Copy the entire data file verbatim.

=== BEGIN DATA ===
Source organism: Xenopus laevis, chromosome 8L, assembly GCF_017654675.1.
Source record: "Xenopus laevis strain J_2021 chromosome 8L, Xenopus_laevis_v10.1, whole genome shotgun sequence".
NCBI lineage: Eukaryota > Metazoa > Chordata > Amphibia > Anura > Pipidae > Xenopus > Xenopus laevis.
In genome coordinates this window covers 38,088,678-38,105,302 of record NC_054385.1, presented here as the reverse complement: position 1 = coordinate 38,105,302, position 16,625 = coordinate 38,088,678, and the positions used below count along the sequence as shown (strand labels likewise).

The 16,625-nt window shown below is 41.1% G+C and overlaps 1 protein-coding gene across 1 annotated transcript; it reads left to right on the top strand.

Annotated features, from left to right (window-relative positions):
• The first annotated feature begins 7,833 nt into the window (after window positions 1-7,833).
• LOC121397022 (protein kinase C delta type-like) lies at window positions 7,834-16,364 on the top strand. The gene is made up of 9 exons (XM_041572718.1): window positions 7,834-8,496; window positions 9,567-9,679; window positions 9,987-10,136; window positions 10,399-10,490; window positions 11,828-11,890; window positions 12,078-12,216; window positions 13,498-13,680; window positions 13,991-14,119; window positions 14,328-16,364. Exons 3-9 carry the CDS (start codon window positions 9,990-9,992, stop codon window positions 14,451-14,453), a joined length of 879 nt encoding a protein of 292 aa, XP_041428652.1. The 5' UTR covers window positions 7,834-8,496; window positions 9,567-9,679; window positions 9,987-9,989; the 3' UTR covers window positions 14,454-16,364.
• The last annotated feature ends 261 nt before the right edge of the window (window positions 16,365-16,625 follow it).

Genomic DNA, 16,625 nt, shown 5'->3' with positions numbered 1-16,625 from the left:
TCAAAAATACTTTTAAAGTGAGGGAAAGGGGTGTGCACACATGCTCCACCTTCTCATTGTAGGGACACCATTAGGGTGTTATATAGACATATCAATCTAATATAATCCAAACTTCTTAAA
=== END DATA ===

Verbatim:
Source organism: Xenopus laevis, chromosome 8L, assembly GCF_017654675.1.
Source record: "Xenopus laevis strain J_2021 chromosome 8L, Xenopus_laevis_v10.1, whole genome shotgun sequence".
NCBI lineage: Eukaryota > Metazoa > Chordata > Amphibia > Anura > Pipidae > Xenopus > Xenopus laevis.
In genome coordinates this window covers 38,088,678-38,105,302 of record NC_054385.1, presented here as the reverse complement: position 1 = coordinate 38,105,302, position 16,625 = coordinate 38,088,678, and the positions used below count along the sequence as shown (strand labels likewise).

The 16,625-nt window shown below is 41.1% G+C and overlaps 1 protein-coding gene across 1 annotated transcript; it reads left to right on the top strand.

Annotated features, from left to right (window-relative positions):
• The first annotated feature begins 7,833 nt into the window (after window positions 1-7,833).
• LOC121397022 (protein kinase C delta type-like) lies at window positions 7,834-16,364 on the top strand. The gene is made up of 9 exons (XM_041572718.1): window positions 7,834-8,496; window positions 9,567-9,679; window positions 9,987-10,136; window positions 10,399-10,490; window positions 11,828-11,890; window positions 12,078-12,216; window positions 13,498-13,680; window positions 13,991-14,119; window positions 14,328-16,364. Exons 3-9 carry the CDS (start codon window positions 9,990-9,992, stop codon window positions 14,451-14,453), a joined length of 879 nt encoding a protein of 292 aa, XP_041428652.1. The 5' UTR covers window positions 7,834-8,496; window positions 9,567-9,679; window positions 9,987-9,989; the 3' UTR covers window positions 14,454-16,364.
• The last annotated feature ends 261 nt before the right edge of the window (window positions 16,365-16,625 follow it).

Genomic DNA, 16,625 nt, shown 5'->3' with positions numbered 1-16,625 from the left:
TCAAAAATACTTTTAAAGTGAGGGAAAGGGGTGTGCACACATGCTCCACCTTCTCATTGTAGGGACACCATTAGGGTGTTATATAGACATATCAATCTAATATAATCCAAACTTCTTAAA